Beyond numerical targets
11. It was suggested in evidence that progress towards
financial inclusion through access to banking services should
not simply be associated with progress towards the numerical targets
implied in the shared goal. The National Consumer Council told
Numerical targets for achieving financial inclusion
will not deliver useful and appropriate services to the unbanked.
The focus must shift to the design of basic bank accounts. Ensuring
that accounts are more attractive and useful to financially excluded
people is a far more sensible way of improving and sustaining
a higher level of take-up.
Professor Elaine Kempson summarised the views of
many witnesses when she told us that there was concern that "attention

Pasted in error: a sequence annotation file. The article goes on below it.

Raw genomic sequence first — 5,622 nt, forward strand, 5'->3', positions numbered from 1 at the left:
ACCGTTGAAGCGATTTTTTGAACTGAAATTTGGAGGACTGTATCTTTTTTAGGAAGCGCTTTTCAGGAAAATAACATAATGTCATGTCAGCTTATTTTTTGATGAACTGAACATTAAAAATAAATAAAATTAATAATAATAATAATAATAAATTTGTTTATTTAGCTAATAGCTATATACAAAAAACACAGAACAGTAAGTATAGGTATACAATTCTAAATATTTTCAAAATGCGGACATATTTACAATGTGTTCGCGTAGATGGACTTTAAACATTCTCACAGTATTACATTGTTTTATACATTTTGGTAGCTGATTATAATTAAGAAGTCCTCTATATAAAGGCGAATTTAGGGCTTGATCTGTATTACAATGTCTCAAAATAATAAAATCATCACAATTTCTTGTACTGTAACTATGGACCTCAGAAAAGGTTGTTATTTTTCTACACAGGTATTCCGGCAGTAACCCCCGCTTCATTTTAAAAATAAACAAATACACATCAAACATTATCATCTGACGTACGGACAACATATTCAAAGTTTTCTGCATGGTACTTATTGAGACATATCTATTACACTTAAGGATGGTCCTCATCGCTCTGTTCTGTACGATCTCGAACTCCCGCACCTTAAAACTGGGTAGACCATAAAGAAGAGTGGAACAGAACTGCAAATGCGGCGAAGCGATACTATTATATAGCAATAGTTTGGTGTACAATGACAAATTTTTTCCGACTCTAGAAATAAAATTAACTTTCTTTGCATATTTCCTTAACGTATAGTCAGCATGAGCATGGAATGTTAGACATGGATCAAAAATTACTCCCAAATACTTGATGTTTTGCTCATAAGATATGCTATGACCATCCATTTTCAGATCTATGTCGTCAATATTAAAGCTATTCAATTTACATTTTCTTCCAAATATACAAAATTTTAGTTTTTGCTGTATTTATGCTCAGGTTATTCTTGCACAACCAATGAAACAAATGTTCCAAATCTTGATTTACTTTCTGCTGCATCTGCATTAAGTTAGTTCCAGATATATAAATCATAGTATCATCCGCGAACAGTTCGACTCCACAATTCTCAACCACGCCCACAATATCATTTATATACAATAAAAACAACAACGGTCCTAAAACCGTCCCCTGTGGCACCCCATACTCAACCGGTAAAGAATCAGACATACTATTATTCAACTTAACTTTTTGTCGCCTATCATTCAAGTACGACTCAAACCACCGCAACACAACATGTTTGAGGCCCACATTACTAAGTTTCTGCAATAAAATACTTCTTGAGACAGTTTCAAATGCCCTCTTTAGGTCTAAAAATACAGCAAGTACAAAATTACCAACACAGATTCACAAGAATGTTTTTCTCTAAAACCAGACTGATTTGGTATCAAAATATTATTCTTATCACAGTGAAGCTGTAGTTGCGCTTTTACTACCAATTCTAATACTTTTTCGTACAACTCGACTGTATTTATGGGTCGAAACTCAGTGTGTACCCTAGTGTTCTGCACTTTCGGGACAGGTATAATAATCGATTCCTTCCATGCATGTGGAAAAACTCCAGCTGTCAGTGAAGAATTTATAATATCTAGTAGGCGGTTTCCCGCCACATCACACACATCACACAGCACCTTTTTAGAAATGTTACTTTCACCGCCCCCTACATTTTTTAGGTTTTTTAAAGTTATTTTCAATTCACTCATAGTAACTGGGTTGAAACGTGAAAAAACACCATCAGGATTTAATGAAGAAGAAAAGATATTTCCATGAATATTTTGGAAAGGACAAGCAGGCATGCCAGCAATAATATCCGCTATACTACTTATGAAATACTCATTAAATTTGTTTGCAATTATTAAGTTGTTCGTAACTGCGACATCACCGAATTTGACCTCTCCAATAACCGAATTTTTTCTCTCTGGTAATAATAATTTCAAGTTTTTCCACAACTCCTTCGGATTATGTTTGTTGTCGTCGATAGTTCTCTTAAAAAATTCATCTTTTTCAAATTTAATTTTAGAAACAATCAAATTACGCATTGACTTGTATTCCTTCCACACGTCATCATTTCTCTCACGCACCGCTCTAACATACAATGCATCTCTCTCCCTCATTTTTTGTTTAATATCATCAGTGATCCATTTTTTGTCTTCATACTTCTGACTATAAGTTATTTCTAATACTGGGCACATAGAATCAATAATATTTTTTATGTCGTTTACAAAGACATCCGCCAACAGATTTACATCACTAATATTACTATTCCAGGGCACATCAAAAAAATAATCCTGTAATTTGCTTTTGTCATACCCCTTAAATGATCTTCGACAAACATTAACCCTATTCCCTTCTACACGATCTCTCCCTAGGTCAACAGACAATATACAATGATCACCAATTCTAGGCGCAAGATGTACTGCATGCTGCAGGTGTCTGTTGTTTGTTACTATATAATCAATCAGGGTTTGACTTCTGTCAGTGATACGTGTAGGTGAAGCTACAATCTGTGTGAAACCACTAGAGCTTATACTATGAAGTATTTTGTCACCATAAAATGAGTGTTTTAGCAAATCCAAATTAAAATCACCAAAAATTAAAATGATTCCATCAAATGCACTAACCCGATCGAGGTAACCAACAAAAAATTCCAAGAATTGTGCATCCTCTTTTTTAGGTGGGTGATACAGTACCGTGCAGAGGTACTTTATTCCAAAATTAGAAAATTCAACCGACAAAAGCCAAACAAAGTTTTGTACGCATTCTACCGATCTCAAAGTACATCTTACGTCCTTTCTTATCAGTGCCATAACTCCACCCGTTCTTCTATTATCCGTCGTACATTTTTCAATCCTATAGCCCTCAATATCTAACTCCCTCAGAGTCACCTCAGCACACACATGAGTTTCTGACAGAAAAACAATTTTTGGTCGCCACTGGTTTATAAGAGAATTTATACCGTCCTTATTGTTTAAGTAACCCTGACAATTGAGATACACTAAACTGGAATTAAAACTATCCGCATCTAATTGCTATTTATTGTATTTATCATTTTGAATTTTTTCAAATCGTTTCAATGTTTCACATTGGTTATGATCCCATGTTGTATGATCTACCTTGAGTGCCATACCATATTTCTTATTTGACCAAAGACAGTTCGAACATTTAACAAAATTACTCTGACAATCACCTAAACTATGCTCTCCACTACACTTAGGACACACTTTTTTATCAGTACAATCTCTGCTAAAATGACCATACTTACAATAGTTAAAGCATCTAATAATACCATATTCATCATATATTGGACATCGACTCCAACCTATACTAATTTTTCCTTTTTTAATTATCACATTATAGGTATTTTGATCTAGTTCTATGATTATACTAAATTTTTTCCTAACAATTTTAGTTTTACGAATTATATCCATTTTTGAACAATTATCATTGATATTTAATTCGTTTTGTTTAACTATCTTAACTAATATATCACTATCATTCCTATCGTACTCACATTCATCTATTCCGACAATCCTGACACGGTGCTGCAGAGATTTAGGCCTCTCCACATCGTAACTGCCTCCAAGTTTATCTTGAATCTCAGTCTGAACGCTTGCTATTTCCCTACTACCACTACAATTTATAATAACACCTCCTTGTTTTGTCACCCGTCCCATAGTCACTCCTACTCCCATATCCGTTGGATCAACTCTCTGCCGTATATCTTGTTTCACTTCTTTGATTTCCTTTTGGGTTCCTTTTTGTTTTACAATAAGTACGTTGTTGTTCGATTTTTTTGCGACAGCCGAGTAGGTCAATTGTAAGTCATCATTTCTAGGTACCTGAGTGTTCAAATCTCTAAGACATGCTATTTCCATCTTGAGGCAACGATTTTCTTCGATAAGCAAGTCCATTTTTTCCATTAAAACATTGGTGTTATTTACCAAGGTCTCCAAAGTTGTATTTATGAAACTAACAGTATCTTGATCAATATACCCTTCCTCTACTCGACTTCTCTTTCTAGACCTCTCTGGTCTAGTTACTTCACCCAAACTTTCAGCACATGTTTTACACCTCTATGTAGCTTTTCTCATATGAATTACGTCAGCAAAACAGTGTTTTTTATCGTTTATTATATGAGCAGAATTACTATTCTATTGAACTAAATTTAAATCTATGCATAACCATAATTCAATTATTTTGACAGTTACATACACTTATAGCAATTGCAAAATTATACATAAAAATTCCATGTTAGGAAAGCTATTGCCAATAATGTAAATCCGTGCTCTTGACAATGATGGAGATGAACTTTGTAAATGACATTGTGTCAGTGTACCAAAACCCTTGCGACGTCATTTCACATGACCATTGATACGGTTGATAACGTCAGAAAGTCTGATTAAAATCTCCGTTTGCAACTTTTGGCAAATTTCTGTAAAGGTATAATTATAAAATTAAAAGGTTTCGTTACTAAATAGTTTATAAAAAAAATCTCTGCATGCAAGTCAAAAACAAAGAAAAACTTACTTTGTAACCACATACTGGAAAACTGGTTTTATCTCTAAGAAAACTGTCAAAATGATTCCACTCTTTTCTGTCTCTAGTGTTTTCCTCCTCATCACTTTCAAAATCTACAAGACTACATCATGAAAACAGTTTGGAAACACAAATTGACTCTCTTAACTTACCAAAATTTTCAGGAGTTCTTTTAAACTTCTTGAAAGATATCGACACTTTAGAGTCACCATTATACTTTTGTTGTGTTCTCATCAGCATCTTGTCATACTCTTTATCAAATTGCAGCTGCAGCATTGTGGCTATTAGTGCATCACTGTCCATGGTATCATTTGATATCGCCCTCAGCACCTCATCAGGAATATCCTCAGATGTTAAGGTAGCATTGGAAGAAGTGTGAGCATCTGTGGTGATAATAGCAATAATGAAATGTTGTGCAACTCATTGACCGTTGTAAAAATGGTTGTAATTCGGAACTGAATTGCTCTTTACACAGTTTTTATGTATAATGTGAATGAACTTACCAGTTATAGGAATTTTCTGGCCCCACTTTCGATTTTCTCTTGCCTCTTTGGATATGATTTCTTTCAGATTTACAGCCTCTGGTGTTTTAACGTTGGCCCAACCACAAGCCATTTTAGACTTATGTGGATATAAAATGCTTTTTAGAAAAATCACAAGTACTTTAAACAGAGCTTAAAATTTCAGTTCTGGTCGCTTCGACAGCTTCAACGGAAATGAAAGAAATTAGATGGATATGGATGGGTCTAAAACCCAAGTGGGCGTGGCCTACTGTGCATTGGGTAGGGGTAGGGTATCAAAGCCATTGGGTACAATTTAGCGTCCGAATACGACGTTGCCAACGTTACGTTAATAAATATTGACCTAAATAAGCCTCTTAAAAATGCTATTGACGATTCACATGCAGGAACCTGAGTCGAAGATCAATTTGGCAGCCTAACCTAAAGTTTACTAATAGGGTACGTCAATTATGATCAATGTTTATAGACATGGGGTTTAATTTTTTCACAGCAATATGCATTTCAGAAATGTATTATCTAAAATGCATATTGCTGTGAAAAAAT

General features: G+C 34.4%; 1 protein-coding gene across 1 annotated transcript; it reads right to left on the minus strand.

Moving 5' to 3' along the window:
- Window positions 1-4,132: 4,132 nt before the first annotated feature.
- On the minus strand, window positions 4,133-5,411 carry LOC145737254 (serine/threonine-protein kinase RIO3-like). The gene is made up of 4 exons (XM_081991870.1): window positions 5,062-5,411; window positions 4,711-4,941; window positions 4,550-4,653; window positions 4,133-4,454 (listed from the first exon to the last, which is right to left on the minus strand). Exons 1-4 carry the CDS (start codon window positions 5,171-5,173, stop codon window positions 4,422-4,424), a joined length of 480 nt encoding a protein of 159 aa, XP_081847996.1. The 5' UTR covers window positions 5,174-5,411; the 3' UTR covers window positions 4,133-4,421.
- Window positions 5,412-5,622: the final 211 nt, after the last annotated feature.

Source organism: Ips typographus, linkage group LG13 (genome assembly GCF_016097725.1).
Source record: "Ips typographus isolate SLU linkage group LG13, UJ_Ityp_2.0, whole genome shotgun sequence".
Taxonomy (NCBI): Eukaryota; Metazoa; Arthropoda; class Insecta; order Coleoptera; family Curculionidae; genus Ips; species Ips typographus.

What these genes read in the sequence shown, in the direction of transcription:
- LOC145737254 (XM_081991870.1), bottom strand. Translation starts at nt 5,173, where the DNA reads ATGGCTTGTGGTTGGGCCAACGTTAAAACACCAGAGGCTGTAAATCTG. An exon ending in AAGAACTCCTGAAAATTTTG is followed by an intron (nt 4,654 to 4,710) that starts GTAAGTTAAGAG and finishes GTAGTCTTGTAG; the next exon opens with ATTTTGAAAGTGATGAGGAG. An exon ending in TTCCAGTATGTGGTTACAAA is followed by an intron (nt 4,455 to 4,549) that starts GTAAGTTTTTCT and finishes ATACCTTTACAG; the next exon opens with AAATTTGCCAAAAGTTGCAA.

has become focussed on the numbers of people without a bank account
with much less consideration of whether these accounts are actually
used or their usefulness to people on low incomes".
Mr Ed Balls MP, the Economic Secretary to the Treasury, accepted
that these were valid points, and told us that work was being
carried out not only on the number of accounts being taken up,
but also on the kind of attributes that people who do not have
bank accounts would like to see.
The analysis in this Report reflects the importance of two different
dimensions to access to banking for the socially excludedopening
an account and being able to operate an account in an appropriate